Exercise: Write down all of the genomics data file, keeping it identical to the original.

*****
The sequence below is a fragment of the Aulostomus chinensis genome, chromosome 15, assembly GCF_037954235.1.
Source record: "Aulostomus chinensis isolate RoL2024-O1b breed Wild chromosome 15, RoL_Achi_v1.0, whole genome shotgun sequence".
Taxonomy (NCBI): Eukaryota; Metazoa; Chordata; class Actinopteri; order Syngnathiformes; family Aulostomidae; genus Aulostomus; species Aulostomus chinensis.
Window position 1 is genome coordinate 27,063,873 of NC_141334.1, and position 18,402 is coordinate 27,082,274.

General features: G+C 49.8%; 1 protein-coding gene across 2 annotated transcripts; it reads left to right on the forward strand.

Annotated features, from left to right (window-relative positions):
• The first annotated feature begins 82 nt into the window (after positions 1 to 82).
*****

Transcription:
The sequence below is a fragment of the Aulostomus chinensis genome, chromosome 15, assembly GCF_037954235.1.
Source record: "Aulostomus chinensis isolate RoL2024-O1b breed Wild chromosome 15, RoL_Achi_v1.0, whole genome shotgun sequence".
Taxonomy (NCBI): Eukaryota; Metazoa; Chordata; class Actinopteri; order Syngnathiformes; family Aulostomidae; genus Aulostomus; species Aulostomus chinensis.
Window position 1 is genome coordinate 27,063,873 of NC_141334.1, and position 18,402 is coordinate 27,082,274.

General features: G+C 49.8%; 1 protein-coding gene across 2 annotated transcripts; it reads left to right on the forward strand.

Annotated features, from left to right (window-relative positions):
• The first annotated feature begins 82 nt into the window (after positions 1 to 82).